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THE INCIDENCE OF OSTOMY SITE INCISIONAL HERNIAS AFTER STOMA CLOSURE
*Stephen P. Sharp, *Jacquelyn K. Francis, *Brian T. Valerian, *Jonathan J. Canete, *Edward C. Lee
Albany Medical Center, Albany, NY

Objective: Evaluate the incidence of ostomy site incisional hernias after stoma reversal and to determine any significant risk factors that might lead to such hernias.
Design: Single institution retrospective analysis from 2001-2011.
Setting: Tertiary care academic medical center.
Patients: 401 patients included. The following demographics were considered: age, gender, indication for stoma, urgent versus elective operation, time to closure, total follow-up time, the incidence of and reoperation for stoma incisional hernia, diabetes, postoperative wound infection, smoking status within 6 months of surgery, and any immunosuppressive medications.
Interventions: Chart review.
Main Outcome Measures: Incidence of hernia, percentage requiring operative intervention.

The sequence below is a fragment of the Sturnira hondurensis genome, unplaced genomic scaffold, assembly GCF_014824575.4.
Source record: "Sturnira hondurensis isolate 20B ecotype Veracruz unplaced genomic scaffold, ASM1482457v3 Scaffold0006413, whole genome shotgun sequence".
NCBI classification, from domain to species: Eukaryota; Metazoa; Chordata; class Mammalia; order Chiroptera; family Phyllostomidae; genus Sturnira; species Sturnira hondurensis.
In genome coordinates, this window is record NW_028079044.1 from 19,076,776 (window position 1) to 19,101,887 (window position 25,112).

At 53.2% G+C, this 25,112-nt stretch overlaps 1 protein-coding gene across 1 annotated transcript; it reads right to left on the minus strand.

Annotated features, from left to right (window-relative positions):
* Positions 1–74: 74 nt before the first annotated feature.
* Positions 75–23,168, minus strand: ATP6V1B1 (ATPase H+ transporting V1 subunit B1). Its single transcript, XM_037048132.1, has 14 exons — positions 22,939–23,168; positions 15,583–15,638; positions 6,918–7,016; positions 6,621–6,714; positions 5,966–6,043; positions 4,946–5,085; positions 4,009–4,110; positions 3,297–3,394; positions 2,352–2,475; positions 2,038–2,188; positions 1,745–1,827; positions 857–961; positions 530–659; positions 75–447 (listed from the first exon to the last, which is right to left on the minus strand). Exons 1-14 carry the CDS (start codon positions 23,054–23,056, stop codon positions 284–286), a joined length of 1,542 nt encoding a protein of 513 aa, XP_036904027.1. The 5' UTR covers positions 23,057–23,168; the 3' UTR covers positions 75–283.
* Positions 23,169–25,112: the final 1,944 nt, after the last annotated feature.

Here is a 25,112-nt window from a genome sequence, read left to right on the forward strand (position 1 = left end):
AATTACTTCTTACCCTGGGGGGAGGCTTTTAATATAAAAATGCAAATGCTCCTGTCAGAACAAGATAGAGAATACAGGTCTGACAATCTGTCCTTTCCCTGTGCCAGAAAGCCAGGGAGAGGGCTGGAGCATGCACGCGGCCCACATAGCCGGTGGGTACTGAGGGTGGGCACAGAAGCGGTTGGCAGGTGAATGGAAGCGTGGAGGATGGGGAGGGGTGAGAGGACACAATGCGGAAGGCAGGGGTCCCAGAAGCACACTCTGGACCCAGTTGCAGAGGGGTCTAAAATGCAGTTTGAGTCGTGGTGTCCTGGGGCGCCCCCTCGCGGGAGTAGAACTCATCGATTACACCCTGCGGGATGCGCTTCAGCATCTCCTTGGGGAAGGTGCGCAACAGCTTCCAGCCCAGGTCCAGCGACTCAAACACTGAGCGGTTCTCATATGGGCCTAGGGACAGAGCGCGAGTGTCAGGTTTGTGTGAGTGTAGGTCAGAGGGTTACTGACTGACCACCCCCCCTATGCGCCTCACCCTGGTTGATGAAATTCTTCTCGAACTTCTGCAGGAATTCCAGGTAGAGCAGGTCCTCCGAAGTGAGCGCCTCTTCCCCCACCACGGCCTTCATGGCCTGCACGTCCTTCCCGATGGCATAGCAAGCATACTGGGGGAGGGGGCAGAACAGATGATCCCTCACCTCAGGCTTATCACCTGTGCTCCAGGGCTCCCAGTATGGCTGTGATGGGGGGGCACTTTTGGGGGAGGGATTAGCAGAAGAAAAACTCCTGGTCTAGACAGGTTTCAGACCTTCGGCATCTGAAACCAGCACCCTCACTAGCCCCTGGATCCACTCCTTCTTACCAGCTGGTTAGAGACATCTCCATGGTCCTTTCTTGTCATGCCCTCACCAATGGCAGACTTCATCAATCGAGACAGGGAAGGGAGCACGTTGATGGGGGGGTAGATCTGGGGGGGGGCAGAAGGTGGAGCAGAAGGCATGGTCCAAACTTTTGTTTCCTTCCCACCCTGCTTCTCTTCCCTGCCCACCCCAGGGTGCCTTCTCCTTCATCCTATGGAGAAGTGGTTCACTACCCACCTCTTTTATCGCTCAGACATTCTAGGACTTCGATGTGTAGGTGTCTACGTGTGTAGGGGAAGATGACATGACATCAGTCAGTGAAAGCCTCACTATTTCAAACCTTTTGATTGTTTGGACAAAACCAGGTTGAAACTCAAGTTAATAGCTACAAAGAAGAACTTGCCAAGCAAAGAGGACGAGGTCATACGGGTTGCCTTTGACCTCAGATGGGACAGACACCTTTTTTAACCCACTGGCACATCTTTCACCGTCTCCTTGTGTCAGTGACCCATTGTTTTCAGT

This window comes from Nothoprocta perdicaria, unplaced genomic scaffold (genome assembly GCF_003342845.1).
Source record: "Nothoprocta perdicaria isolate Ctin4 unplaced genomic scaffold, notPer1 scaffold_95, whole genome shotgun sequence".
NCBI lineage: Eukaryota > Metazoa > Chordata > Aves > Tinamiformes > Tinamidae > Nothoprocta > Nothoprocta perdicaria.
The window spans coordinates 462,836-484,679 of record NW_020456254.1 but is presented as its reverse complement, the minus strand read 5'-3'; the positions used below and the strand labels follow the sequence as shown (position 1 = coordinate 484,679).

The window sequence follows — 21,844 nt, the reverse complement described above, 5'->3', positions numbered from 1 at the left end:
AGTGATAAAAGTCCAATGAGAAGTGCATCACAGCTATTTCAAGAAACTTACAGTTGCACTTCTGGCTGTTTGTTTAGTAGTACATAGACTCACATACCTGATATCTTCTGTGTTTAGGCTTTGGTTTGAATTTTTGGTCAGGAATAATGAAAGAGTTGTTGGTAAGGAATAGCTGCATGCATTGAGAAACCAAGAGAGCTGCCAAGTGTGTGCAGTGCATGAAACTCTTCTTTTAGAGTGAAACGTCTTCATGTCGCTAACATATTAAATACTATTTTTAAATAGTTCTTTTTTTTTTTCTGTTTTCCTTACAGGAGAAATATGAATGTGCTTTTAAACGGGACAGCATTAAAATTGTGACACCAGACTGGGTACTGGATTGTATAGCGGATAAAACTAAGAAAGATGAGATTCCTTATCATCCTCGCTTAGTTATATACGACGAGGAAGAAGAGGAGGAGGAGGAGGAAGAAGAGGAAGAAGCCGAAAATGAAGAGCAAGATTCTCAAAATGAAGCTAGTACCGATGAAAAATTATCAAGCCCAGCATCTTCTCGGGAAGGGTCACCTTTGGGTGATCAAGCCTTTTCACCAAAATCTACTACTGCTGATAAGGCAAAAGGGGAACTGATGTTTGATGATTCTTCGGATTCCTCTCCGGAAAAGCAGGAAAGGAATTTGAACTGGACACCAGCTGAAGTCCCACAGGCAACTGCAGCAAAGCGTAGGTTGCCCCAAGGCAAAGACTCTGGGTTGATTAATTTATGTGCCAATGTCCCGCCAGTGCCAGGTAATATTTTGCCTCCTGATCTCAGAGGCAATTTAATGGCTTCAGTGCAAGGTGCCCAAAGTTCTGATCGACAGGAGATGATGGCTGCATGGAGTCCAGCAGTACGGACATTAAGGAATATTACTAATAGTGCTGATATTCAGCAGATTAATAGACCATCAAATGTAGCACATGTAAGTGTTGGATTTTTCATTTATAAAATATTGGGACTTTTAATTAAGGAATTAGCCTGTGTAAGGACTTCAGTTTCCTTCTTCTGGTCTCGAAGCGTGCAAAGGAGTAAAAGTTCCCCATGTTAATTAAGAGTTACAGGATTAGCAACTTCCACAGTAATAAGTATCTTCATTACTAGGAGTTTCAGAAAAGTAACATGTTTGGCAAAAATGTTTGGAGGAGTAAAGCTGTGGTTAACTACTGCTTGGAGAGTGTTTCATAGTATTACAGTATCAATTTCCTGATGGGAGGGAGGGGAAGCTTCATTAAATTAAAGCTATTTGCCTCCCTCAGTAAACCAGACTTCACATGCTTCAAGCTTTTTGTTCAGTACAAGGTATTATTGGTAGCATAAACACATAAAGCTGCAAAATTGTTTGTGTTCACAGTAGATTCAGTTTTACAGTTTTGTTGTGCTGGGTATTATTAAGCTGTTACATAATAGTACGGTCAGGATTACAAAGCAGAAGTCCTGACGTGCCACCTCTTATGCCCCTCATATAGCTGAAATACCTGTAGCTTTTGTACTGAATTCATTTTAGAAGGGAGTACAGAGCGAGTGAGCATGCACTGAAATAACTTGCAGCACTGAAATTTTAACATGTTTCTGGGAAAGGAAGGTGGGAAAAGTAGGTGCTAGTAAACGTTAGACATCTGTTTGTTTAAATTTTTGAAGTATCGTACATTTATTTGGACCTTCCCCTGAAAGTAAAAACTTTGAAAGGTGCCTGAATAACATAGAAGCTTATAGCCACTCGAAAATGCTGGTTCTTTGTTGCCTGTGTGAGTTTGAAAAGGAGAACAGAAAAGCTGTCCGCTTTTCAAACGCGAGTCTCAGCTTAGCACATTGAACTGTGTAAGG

Results: Females comprised 42% (170/401) and males 58% (231/401). Elective cases made up 68% (276/401), urgent cases 32% (125/401). Loop ileostomies comprised 70% (281/401), end ileostomies 6% (24/401), loop colostomies 12% (51/401), end colostomies 12% (45/401). Diagnoses were: cancer 26.8%, diverticular disease 13.6%, inflammatory bowel disease 38.2%, and other (including trauma and mesenteric ischemia) 21.4%. Median time to stoma closure was 5 months. Median follow-up time was 20 months. The clinical hernia rate was 19%. Significant risk factors for hernia development (p-value <0.05) were diabetes (RR 1.96), smoking within 6 months of surgery (RR 2.01), end colostomies (RR 3.55), and undergoing an urgent operation (RR 1.85). The median time to clinical hernia detection was 11 months. Sixty-four percent of patients required surgical repair of their stoma incisional hernia.
Conclusions: Nineteen percent of patients undergoing stoma closure developed an incisional hernia. Sixty four percent of these patients required definitive hernia repair. Diabetes, smoking within 6 months of surgery, end colostomies, and undergoing an urgent operation were significant risk factors for the development of stoma site incisional hernias.


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